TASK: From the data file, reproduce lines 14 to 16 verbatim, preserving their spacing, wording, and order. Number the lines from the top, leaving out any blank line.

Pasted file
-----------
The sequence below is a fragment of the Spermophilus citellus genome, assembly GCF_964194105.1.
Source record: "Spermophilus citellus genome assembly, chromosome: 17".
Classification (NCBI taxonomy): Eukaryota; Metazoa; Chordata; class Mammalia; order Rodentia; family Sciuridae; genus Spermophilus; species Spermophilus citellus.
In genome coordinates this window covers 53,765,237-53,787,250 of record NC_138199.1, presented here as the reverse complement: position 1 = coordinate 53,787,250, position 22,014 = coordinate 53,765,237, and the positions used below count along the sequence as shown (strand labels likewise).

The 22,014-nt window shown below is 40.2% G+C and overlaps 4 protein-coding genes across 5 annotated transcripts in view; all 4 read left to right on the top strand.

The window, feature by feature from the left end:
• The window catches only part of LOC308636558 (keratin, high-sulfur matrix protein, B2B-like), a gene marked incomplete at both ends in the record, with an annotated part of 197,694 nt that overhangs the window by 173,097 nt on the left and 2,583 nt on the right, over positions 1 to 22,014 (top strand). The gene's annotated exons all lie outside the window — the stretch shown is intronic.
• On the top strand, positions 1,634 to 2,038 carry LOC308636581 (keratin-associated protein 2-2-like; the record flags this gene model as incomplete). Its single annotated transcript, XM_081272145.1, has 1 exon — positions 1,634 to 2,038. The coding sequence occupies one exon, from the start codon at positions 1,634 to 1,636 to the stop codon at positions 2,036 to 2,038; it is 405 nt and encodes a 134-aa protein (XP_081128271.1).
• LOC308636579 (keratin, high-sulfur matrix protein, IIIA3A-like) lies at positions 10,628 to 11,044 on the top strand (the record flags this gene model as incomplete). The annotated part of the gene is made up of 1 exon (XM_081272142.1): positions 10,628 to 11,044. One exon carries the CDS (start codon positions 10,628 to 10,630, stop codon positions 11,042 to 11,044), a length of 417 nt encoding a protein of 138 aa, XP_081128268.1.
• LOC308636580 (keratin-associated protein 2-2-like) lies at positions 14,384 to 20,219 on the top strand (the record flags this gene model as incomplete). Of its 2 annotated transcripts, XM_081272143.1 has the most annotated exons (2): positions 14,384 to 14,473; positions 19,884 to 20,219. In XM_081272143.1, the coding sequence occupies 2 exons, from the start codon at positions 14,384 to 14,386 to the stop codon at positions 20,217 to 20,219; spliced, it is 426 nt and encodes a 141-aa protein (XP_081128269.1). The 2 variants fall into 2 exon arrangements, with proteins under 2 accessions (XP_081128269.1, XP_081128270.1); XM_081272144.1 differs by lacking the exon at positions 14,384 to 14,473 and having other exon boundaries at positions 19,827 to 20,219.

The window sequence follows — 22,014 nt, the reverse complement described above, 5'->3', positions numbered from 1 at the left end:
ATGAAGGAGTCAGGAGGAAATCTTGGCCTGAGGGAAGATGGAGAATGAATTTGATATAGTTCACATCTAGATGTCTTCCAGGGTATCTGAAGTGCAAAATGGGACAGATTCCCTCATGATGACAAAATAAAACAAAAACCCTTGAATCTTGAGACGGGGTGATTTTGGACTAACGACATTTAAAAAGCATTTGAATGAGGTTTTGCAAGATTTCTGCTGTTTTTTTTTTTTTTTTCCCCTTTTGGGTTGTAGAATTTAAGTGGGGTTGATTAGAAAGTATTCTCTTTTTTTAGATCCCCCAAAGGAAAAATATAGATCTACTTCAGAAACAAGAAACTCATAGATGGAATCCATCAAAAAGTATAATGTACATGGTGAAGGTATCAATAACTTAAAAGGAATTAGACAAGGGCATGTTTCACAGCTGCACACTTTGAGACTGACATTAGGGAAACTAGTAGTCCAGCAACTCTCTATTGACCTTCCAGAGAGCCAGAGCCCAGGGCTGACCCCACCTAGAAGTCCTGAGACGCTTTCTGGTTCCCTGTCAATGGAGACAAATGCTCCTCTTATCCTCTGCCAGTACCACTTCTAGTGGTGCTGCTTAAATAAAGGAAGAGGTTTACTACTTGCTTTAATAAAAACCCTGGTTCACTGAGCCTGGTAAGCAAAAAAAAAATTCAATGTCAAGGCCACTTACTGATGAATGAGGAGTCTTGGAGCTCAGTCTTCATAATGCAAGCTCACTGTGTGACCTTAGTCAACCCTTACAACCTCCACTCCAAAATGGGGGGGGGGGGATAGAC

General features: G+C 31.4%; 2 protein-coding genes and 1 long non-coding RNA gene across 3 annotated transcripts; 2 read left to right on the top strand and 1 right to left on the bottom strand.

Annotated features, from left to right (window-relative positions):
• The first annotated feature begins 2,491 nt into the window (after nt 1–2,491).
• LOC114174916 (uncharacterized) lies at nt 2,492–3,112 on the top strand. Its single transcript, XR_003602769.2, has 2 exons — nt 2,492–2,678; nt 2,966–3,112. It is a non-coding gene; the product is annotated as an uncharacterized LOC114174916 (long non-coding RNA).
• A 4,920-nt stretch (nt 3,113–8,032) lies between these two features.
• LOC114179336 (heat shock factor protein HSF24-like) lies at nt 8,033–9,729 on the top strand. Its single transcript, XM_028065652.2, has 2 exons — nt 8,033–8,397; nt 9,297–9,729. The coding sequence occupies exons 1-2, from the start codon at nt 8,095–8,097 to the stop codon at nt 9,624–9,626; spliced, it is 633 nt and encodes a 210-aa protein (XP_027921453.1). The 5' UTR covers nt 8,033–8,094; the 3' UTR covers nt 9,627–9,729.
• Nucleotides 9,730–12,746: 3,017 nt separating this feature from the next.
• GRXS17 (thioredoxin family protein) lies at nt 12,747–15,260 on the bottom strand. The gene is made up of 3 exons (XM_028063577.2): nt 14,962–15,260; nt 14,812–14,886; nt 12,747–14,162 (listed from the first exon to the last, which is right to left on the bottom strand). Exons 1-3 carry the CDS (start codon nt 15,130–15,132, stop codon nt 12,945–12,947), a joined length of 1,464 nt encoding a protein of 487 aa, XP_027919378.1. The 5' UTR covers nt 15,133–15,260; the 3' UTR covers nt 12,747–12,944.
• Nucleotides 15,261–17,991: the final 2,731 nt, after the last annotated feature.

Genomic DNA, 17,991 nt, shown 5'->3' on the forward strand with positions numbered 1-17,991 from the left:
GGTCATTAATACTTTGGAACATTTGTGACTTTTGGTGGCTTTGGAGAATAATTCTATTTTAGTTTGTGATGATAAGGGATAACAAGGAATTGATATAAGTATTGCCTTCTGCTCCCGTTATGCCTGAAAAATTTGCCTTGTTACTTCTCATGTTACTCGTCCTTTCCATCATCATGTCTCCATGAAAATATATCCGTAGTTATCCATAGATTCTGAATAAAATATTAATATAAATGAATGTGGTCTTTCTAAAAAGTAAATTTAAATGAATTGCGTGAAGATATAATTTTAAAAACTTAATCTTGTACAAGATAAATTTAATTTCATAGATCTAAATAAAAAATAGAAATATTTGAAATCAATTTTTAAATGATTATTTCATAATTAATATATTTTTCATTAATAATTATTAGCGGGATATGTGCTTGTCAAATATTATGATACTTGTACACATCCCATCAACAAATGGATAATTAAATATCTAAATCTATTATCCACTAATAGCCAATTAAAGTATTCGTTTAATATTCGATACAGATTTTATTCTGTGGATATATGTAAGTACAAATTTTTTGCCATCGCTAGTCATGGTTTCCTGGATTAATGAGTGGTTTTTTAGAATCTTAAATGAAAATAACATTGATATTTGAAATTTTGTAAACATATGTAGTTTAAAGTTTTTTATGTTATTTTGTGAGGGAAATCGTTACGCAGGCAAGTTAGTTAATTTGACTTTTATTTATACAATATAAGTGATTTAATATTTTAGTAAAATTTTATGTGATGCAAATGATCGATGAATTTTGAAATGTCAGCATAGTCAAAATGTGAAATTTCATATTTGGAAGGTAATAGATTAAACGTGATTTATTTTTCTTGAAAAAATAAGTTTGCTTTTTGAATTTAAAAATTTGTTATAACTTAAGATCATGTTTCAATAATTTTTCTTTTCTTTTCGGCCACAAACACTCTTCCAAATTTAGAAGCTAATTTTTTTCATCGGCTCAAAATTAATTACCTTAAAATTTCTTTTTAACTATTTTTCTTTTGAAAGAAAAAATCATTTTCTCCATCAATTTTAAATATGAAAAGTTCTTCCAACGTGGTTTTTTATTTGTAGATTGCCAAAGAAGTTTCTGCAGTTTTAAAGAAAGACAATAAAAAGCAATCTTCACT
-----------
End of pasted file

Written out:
Annotated features, from left to right (window-relative positions):
• The first annotated feature begins 2,491 nt into the window (after nt 1–2,491).
• LOC114174916 (uncharacterized) lies at nt 2,492–3,112 on the top strand. Its single transcript, XR_003602769.2, has 2 exons — nt 2,492–2,678; nt 2,966–3,112. It is a non-coding gene; the product is annotated as an uncharacterized LOC114174916 (long non-coding RNA).